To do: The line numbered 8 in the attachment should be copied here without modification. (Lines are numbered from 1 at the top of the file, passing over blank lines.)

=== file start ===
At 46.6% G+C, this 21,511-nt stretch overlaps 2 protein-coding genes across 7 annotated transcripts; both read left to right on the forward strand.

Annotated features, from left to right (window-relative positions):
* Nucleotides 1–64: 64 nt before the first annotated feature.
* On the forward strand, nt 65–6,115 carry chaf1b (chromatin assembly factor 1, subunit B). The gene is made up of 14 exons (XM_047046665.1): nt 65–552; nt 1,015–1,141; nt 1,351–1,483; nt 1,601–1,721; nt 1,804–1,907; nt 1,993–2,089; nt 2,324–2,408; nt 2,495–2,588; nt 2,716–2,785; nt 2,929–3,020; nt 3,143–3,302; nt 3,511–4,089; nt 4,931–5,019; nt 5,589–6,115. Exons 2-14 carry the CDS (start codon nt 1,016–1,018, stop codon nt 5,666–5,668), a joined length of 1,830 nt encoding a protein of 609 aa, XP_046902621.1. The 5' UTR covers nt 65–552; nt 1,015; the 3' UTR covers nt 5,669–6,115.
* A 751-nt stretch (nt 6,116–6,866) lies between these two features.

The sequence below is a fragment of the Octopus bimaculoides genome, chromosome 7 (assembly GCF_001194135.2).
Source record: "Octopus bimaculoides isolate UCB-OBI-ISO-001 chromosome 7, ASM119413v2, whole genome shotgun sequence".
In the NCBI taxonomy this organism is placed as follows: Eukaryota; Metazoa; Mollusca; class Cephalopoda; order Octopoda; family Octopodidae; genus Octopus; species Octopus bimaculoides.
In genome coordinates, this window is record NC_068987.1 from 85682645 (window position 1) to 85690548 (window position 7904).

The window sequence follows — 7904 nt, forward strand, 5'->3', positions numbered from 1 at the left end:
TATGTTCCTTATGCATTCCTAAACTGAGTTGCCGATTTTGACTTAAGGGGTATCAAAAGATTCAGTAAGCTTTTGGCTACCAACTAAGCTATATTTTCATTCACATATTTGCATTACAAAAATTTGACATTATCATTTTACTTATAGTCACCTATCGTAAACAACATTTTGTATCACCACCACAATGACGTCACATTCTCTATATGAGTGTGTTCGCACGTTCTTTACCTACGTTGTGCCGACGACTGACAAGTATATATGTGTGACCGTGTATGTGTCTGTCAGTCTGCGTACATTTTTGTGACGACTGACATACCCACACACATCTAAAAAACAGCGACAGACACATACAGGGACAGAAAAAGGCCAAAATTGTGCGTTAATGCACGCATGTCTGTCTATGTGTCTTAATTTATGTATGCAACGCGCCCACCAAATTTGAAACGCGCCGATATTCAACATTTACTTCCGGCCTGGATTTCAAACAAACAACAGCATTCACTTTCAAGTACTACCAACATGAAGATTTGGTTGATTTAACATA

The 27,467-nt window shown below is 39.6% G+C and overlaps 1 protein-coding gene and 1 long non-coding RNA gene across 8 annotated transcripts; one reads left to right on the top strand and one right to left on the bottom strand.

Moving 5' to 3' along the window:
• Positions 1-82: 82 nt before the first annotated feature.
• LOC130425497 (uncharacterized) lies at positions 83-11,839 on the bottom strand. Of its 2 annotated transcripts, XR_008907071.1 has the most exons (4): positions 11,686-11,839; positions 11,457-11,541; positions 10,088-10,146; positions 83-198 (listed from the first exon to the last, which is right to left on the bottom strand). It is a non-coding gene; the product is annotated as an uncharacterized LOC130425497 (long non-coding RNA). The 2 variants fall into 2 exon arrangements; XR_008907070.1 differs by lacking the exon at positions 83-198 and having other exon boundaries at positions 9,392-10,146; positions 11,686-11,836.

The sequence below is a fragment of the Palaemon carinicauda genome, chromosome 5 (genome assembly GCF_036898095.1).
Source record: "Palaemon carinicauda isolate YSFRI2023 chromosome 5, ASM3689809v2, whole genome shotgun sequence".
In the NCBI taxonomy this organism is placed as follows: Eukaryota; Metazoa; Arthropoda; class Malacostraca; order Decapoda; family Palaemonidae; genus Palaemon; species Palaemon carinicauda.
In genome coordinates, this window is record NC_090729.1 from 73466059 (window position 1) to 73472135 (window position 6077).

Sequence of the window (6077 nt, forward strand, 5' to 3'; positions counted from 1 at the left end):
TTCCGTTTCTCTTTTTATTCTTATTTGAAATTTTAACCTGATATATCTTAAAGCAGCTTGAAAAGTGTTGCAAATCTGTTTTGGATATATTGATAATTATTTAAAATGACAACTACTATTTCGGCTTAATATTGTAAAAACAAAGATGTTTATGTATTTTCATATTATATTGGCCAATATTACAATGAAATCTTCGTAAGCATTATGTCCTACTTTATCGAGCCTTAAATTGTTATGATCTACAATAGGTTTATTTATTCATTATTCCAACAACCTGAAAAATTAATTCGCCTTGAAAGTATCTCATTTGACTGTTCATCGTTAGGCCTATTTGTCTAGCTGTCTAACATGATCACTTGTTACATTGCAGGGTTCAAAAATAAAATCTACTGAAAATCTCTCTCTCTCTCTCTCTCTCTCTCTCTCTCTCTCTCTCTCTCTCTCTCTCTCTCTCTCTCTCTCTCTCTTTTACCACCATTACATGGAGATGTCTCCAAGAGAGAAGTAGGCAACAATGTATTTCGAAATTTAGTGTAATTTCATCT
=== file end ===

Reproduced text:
In the NCBI taxonomy this organism is placed as follows: Eukaryota; Metazoa; Mollusca; class Cephalopoda; order Octopoda; family Octopodidae; genus Octopus; species Octopus bimaculoides.